The Ladies Man: Outstanding Production of
Also see Bob's review of Reparation
The time is around the turn of the (20th) century. The setting is the parlor area of the residence of Dr. Molineaux, which serves as the office for his medical practice. The good doctor lives here with his very young wife, Yvonne, to whom he has been wed for one year. Finding himself to have become impotent, the doctor has taken to sleeping in his office apart from Yvonne. When Yvonne discovers that the doctor has been out overnight, she decides that it is because he is being unfaithful to her. The flummoxed Dr. Molineaux has not been able to acknowledge his problem to his young wife, and, although he has not been unfaithful, the truth about his overnight absence is not easily explained. Yvonne awaits the arrival and counsel of her man-hating, domineering mother, and an amorous patient and her jealous Prussian officer husband on their way to impose themselves. Dr. Molineaux concocts a series of lies to explain his actions, setting in motion a parade of farcical events (mistaken identities, intentions and behaviors; lustful behavior; and the hi-jinks of risible close encounters as the players dash in and out of the five on stage doors) while he endeavors ever more desperately to save his marriage.
There is an eloquence and elegance to this play and production, which sets it apart from the disappointment which several recent farcical plays and their productions have brought. Although they are intertwined and cannot be completely separated, high level farce and slapstick occupy different places on a spectrum. On the low end of the spectrum, slapstick is rough, loud, and pain inducing, with accompanying dialogue that is blunt and inelegant. On the farcical end of the spectrum, the physical movement, and the facial and bodily movement is precise and controlled: there is subtle, observable thought and contemplation as the performer registers facial and physical reactions. The accompanying verbal humor is precise, witty and clever. To put it another way, it is the difference between The Three Stooges and the Marx Brothers.
Credit Charles Morey with a fine adaptation that is very dexterous in using colloquial English to generate laughter in words which clearly deviate widely from the French original. It is difficult to follow all the late twists and chases. No matter what others have said, not being able to do so reduces one's satisfaction.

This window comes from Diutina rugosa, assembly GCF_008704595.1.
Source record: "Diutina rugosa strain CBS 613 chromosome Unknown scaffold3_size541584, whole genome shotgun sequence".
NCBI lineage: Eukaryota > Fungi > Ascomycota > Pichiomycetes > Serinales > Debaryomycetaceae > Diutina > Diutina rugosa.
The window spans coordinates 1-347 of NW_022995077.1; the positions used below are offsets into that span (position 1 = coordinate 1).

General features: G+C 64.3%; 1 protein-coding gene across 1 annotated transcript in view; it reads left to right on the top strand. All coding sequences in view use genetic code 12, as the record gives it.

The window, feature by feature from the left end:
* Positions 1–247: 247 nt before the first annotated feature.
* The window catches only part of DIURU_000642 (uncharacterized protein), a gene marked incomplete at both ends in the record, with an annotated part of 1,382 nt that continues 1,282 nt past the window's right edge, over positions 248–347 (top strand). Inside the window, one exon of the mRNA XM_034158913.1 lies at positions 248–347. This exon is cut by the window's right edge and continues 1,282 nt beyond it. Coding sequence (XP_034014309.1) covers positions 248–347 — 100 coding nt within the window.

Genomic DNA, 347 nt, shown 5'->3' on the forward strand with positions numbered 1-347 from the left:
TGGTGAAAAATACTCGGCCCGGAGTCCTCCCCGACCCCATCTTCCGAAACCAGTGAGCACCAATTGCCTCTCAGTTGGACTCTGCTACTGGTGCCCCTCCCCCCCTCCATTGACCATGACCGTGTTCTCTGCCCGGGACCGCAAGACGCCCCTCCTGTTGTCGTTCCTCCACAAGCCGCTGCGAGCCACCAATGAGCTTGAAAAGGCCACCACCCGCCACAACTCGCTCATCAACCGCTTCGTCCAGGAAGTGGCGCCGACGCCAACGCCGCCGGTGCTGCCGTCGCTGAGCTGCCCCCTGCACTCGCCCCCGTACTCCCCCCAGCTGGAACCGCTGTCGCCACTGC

It seems almost miraculous that Director-Actor Carl Wallnau has been able to capture so much of the too rarely seen classic farce style. Thus, Wallnau must accept the lion's share of the credit for the production's success. As Dr. Hercule Molineaux, Wallnau is stylish and more than willing to make a perfect foil for his fellow cast members. Liz Zazzi is a perfect match for Wallnau as Madame Aigreville, Yvonne's doozy Medusa of a mother. We can almost see the snakes in her hair. Zazzi knows just how far to take Madame's bitchery without making her too unpleasant to enjoy.
Ashley Kowzun brings a welcome freshness and enthusiasm to the role of patient Suzanne Aubin who inanely throws caution to the wind as she pursues a dalliance with her doctor. Colin Ryan is particularly delightful as her Prussian officer husband Gustav. An appropriately larger than life Gustav, Ryan plays as if both he and Gustav are delighted to be Gustav. Ryan is also delighted to deliver the humorous dialogue provided by translator/adaptor Charles Morey, which, in his mouth and accent, are laugh out loud funny.
Robert Anthony Jones (the butler Etienne) and Jaclyn Ingoglia (the maid Marie) make substantial comic contributions as the Molineaux servants.
Best of all is the hilarious and acutely on target performance of Allen Lewis Rickman in the role of Molineaux's friend and patient with a "wisp" Bassinet. Okay, G-d gave him a malleable, cherubic face, but what he does with it here is magic. Rickman's Bassinet is fully developed funny. A simple, not too bright, fellow who regards all the complications of those around him with wide-eyed interest, but is incapable of being aware when the time has come for him to but out. You may remember Rickman from his performance here last season in The Prisoner of Second Avenue.
The playable set for the residence-office by Bob Phillips is cleverly redecorated to serve for the set for the dressmaker's shop where everybody ends up in the second of three acts (one intermission). Julia has designed lovely and evocative fin de siθcle era costumes.
Centenary's production of A Ladies Man presents a too rare opportunity to see a darn good adaptation of a classic Feydeau farce performed by a cast (and staged by a director) who knows how to do it.
The Ladies Man continues performances (Evenings: Thursday 7:30 pm/ Friday and Saturday 8 pm/ Sunday 2 pm through March 4, 2012, at Centenary Stage Company (Sitnik Theatre) at the Lackland Center on the campus of Centenary College, 400 Jefferson Avenue, Hackettstown, New Jersey 07840. Box Office: 908-9794297; online: www.centenarystageco.org.
The Ladies Man by Charles Morey/ Translated and Adapted by Georges Feydeau